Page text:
The first time an alien moved in my body, it flipped like a fish.  There were no butterfly wings, gently fluttering in my womb.  When I rested, it swam; crashing against my belly walls, a salmon trying to jump up a waterfall.  I played tennis and ate well.  I walked tall, slender with a basketball belly carrying my determined, active acrobat.

A few years later, a sloth moved in, sleeping most of the time.  I was tired, listless and large.  Food was revolting; stinking, ugly globs of gross.  Except pizza.  The sloth grew larger and started stretching her long limbs, jabbing me with her pointy knees and elbows.  With the flat of my palm, I pushed back.  She broke out of her prison womb early, anxious to stretch and coo and sleep.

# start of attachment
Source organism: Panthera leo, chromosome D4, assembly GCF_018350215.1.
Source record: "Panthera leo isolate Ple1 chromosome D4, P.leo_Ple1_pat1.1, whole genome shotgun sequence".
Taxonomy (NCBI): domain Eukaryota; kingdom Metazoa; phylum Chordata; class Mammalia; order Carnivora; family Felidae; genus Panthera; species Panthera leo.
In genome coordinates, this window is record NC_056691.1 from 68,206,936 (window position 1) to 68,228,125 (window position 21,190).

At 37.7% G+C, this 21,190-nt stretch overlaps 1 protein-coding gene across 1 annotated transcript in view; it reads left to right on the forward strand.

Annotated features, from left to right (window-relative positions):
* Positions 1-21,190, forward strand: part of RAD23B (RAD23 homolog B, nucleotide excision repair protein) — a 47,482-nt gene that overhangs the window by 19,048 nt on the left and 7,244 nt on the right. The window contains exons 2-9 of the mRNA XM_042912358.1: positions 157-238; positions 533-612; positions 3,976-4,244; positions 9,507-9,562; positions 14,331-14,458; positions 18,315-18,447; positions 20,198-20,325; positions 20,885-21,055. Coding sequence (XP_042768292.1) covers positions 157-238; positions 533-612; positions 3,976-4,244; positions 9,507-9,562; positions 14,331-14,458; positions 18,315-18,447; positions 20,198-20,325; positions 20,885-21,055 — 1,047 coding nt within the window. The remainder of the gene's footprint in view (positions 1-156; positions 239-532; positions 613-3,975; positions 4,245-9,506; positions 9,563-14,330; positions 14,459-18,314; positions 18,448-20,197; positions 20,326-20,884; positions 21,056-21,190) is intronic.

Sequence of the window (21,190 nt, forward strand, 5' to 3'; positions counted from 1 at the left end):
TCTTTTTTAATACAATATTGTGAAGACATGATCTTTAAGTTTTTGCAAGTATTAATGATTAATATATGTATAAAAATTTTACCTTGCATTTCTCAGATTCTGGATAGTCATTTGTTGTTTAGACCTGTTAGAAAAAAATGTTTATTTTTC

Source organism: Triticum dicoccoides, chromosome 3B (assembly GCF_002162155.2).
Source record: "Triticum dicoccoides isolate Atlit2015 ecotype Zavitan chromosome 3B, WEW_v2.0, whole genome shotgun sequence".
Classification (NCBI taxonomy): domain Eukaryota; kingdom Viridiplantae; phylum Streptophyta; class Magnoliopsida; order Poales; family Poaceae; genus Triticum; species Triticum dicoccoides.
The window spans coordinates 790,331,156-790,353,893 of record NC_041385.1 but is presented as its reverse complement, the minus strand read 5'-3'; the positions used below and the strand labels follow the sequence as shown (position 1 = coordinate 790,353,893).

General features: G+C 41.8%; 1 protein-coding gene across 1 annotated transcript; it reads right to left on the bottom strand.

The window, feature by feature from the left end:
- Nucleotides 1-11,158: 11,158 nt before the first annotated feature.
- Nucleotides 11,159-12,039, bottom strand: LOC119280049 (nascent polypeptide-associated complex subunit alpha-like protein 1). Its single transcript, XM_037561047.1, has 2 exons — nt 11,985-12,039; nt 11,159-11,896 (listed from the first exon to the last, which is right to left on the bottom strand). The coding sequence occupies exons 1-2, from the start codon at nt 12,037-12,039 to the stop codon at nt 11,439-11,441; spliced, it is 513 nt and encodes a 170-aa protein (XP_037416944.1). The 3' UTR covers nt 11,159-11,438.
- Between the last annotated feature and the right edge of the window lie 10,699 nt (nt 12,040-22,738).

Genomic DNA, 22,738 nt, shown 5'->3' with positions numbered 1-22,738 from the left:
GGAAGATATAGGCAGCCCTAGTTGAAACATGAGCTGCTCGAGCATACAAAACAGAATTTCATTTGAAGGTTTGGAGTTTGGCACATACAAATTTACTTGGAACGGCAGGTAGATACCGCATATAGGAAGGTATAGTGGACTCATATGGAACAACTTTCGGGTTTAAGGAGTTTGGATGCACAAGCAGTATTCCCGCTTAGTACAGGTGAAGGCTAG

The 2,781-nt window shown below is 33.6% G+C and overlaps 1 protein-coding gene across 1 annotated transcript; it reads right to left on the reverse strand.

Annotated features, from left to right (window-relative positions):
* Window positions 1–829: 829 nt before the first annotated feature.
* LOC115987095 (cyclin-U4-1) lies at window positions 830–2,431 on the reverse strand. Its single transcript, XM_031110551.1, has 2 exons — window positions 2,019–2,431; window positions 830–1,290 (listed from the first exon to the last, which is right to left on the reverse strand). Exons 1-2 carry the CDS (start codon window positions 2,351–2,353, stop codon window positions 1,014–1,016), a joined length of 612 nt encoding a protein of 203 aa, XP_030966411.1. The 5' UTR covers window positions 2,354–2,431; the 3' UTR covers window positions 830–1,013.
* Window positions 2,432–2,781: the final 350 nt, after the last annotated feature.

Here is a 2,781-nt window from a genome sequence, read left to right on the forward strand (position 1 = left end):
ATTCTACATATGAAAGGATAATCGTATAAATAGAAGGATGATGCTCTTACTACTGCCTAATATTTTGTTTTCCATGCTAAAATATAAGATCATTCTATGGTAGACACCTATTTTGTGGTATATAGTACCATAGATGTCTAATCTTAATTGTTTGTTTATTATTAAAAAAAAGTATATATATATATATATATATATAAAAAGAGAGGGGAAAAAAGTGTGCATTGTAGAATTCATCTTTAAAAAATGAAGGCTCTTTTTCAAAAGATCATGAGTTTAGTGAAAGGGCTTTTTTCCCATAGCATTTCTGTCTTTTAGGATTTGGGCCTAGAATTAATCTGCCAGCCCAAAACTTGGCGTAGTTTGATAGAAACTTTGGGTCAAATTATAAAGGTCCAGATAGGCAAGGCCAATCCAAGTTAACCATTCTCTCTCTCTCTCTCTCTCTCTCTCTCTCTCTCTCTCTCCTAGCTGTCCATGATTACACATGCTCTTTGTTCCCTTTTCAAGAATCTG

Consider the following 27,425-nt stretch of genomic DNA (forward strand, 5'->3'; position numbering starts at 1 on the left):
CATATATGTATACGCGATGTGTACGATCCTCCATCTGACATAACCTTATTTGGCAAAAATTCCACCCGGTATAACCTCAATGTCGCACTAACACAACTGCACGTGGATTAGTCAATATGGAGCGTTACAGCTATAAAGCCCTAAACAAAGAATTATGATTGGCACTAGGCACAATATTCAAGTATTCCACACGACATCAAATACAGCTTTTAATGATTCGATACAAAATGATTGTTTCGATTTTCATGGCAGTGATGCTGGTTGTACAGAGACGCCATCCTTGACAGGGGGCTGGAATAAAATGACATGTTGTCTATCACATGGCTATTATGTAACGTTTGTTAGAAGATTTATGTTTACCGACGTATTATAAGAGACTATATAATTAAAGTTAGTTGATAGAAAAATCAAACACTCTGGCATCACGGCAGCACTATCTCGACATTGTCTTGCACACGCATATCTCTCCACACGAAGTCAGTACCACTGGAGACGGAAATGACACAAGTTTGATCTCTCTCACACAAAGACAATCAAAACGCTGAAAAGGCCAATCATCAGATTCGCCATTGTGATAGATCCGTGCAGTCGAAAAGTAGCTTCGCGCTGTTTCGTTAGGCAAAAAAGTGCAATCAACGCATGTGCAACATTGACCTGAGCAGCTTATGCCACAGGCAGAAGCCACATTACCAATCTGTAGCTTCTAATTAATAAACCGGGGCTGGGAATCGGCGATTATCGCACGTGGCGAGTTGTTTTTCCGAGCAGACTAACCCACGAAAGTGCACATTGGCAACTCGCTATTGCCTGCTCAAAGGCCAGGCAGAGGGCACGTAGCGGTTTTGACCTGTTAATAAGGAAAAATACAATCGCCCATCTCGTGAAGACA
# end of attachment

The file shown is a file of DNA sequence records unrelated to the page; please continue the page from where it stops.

This prose poem was written from the Poetry Mixtape 22 prompt: On Motherhood and Earning It.  Funny thing — I’m posting this on my daughter’s 18th birthday.  She went from uncomfortable sloth to sunshine.  And she still has long limbs.


5 thoughts on “Aliens

  1. If someone had said to me, “oh, I’m writing a poem about my kids where they’re an alien and a sloth, respectively,” I would have raised an eyebrow. But you’ve done it in such a way to make it endearing and maternal that I wouldn’t expect; it’s sweet, and doubly sweet because it’s unique.

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